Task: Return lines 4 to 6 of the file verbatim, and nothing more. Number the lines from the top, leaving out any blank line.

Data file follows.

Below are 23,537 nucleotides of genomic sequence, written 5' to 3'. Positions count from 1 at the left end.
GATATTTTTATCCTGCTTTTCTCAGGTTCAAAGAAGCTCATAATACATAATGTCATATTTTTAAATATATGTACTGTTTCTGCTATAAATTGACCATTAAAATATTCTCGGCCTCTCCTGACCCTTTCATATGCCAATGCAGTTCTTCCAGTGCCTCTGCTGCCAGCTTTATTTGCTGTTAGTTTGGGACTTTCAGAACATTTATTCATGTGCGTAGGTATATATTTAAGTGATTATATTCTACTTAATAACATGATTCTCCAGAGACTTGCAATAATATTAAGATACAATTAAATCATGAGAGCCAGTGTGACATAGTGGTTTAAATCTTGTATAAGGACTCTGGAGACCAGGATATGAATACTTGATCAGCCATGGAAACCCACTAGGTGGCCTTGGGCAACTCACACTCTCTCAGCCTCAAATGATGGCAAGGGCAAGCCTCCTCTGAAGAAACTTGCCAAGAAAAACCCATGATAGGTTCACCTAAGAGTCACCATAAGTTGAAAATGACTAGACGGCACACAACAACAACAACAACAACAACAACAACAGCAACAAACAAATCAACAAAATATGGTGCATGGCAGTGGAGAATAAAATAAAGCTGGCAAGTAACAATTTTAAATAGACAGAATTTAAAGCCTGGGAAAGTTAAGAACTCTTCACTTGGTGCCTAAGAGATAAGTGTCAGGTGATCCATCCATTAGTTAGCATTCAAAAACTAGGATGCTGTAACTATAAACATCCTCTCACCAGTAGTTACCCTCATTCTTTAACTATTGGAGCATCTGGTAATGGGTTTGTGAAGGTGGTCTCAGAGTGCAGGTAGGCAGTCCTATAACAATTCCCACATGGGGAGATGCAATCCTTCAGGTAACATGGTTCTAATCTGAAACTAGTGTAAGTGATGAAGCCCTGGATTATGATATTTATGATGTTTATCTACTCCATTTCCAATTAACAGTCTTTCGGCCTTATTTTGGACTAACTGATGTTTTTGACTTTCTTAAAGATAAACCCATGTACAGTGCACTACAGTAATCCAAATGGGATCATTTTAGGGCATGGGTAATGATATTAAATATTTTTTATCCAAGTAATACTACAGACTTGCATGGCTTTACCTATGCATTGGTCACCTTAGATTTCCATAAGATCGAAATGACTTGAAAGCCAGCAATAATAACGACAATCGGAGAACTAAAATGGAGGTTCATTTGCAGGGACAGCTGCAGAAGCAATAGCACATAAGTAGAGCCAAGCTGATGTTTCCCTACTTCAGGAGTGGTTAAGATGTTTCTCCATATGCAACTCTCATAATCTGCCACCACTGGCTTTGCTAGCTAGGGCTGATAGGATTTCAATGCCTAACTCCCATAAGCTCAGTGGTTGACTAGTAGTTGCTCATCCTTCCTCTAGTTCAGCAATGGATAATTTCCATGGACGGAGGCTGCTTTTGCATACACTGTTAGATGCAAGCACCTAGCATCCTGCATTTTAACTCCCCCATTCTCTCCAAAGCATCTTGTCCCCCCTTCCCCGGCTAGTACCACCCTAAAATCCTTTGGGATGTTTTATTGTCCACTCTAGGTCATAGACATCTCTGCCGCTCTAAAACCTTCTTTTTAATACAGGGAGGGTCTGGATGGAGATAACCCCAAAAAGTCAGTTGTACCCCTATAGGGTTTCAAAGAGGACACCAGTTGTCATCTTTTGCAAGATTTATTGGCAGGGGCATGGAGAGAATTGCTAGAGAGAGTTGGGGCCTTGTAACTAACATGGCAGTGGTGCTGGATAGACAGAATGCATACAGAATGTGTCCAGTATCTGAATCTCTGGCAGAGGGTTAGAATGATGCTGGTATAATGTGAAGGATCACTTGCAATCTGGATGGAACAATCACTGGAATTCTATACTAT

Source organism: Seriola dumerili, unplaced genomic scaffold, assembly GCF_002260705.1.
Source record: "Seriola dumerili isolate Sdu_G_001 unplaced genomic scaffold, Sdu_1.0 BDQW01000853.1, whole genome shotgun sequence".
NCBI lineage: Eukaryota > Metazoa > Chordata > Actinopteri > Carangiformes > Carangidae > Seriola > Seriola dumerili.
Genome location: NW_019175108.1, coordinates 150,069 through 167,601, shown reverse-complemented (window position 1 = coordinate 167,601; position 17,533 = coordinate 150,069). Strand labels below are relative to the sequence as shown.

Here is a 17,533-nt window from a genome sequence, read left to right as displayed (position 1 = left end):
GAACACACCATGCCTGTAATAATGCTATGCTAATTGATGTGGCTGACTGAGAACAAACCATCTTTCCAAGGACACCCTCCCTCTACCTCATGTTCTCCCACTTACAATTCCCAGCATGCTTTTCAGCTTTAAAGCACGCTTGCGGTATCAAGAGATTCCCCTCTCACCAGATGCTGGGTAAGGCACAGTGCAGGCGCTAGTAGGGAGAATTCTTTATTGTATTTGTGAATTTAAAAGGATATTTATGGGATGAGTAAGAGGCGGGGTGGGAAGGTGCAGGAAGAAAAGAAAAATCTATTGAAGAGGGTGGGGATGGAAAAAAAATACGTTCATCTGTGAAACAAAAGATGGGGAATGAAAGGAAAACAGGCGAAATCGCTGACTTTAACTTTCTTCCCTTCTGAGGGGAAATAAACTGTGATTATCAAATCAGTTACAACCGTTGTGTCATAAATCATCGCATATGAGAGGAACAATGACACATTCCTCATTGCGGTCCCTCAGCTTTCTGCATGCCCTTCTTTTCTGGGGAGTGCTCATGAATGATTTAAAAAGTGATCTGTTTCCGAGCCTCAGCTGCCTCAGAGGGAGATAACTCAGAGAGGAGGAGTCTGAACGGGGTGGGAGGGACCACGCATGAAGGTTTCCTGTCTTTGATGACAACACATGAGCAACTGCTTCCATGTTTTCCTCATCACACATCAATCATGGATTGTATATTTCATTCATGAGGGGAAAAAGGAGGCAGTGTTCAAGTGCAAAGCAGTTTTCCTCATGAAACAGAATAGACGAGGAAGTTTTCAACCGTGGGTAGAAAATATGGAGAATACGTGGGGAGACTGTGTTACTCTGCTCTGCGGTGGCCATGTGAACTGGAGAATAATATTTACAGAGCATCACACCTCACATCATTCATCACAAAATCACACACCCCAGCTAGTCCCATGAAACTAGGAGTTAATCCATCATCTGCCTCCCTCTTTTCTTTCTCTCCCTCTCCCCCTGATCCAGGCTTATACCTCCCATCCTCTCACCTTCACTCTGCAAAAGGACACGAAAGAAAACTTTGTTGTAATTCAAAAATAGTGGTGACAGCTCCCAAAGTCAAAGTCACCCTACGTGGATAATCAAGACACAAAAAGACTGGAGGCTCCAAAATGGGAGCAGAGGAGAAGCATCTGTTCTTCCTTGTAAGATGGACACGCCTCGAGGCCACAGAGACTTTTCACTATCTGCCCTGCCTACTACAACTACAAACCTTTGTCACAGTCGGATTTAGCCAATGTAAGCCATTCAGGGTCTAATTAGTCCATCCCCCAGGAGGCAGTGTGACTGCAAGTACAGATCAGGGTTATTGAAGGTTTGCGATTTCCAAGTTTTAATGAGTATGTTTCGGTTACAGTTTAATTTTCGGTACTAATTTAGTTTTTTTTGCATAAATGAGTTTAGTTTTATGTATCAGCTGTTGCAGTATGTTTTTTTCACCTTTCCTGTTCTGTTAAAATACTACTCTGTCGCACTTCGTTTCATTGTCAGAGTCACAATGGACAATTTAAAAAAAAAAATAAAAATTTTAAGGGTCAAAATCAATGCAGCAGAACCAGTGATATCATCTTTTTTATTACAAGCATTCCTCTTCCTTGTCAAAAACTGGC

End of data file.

Source record: "Seriola dumerili isolate Sdu_G_001 unplaced genomic scaffold, Sdu_1.0 BDQW01000853.1, whole genome shotgun sequence".
NCBI lineage: Eukaryota > Metazoa > Chordata > Actinopteri > Carangiformes > Carangidae > Seriola > Seriola dumerili.
Genome location: NW_019175108.1, coordinates 150,069 through 167,601, shown reverse-complemented (window position 1 = coordinate 167,601; position 17,533 = coordinate 150,069). Strand labels below are relative to the sequence as shown.